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Oct. sales offer relief to merchants
NEW YORK -- October's retail sales results, the best performance since April 2008, show that Americans are spending a little more. But will they be willing to pay full price this holiday season?
Stores are heading into the period with slashed inventories, determined not to have the fire sales that characterized last Christmas. But shoppers are still facing tight credit and a weak job market and might wait for fat discounts or not buy at all. That game of chicken will determine the holiday winners and losers.
"Shoppers are still being cautious, but we are seeing some signs of recovery in the economy," said Carl Steidtmann, an economist at Deloitte Research, who forecasts holiday sales will be unchanged from a year ago.
Sales at stores open at least a year rose 2.1 percent in October, according to the International Council of Shopping Centers-Goldman Sachs tally, compared with a 4.2 percent drop in October 2008. The October results beat estimates for a 1 percent gain and followed a surprising 0.6 percent increase in September.
Sales at stores open at least a year are considered a key indicator of a retailer's health.
For the holidays, more consumers will be paying full price and shopping earlier than a year ago because they are afraid the merchandise they want won't be there later, Steidtmann believes. But he also noted that while reduced stock will help boost store profits, it will likely limit sales as merchants run out of products.
Others like Ken Perkins, president of retail research firm Retail Metrics, say it's going to be hard to get shoppers to pay full price unless they want the item badly.
"Consumers are still extremely price-sensitive," he said.
As merchants announced their second consecutive monthly sales gain after more than a year of declines, the results showed that shoppers still were not splurging, restrained by worries about the economy. But the improving figures all pointed to sales momentum, encouraging as the industry heads into the holiday shopping season.
Affluent shoppers, who had been tight with their purse strings since the financial meltdown ballooned last year, spent more for designer duds, delivering solid gains for Saks Inc. and Nordstrom Inc.
Other bright spots were Costco Wholesale Corp.; TJX Cos., which operates T.J. Maxx and Marshalls; and Gap Inc. But sales at most teen merchants were weak.
October's reading excludes results from Wal-Mart Stores Inc., the world's largest retailer, which stopped issuing monthly sales reports earlier this year.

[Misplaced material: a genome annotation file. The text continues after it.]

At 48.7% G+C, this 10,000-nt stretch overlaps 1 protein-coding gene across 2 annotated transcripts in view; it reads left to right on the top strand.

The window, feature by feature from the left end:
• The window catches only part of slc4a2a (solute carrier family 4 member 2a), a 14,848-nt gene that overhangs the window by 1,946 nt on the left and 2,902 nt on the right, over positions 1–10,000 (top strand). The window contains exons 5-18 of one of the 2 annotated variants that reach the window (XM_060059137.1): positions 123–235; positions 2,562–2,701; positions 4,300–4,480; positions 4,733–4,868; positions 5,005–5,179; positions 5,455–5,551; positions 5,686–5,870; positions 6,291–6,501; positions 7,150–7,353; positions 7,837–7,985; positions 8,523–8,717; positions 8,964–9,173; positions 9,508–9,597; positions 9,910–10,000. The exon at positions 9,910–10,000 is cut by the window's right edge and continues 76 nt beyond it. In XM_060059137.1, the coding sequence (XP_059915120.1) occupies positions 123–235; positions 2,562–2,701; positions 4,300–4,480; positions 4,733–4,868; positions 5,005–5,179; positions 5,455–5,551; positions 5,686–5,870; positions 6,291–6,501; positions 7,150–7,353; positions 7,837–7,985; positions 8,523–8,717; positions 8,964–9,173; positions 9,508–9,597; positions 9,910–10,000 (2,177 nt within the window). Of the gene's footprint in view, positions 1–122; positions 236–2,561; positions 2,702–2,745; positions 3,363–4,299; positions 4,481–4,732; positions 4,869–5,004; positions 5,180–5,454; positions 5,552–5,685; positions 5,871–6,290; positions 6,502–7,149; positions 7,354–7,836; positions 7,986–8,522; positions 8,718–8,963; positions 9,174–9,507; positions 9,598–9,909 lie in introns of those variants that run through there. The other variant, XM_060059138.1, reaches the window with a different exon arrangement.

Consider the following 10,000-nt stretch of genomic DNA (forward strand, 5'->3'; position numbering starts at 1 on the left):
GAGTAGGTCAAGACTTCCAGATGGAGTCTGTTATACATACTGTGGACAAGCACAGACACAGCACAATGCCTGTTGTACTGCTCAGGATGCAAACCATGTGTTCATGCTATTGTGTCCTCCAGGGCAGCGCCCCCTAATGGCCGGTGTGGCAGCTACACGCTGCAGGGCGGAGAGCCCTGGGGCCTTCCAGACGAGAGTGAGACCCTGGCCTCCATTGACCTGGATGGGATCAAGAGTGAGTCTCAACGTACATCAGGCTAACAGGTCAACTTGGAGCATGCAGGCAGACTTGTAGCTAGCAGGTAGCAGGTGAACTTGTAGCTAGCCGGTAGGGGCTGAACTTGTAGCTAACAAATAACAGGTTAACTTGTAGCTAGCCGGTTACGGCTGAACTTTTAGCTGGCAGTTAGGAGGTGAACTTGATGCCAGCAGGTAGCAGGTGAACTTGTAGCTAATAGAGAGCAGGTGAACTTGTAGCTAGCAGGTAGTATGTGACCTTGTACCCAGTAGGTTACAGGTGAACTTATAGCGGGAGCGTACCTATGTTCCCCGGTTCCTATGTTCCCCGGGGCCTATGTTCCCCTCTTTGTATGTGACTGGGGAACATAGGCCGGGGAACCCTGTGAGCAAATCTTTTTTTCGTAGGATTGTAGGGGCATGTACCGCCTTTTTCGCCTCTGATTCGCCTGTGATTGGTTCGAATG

Business was helped by a number of factors. Cooler weather helped boost sales of plaid shirts, leggings and boots. And early holiday discounts also may have drawn shoppers to get a head start on Christmas buying.
Those with money are now becoming a little more willing to spend it, soothed by improving housing and stock markets.
But retail sales figures are mainly starting to look better because they are being compared with the free fall in spending a year ago.
Clearly, there's plenty of concern about the fragility of American consumers who continue to grapple with weak employment. More than 6 million additional people were jobless in September 2009 than in September 2008.
That's why many stores, including Toys R Us and Sears, are aiming to get shoppers early by hawking deep sales and expanded hours usually reserved for the day after Thanksgiving. But shoppers shouldn't expect "80 percent off" signs early in the season as consumers found a year ago.
Stores are hoping there will be more shoppers like Ann Allenbaugh of Montgomery, Ohio, who plans to start holiday shopping sooner than usual.
"It does seem like the prices are down now at the mall, so I would buy something I saw at a good price," she said.
Still, the concern is that shoppers will show up for the big specials on the day after Thanksgiving and then not come back to the malls until a few days before Christmas.
Gale Montague, from Richmond, Va., said in past seasons she would be done by Thanksgiving. "Now, I'll wait for the sales, and that means later," she said.
AP Writers Christopher S. Rugaber in Washington, Michael Felberbaum in Richmond, Va., and Dan Sewell in Cincinnati contributed to this report.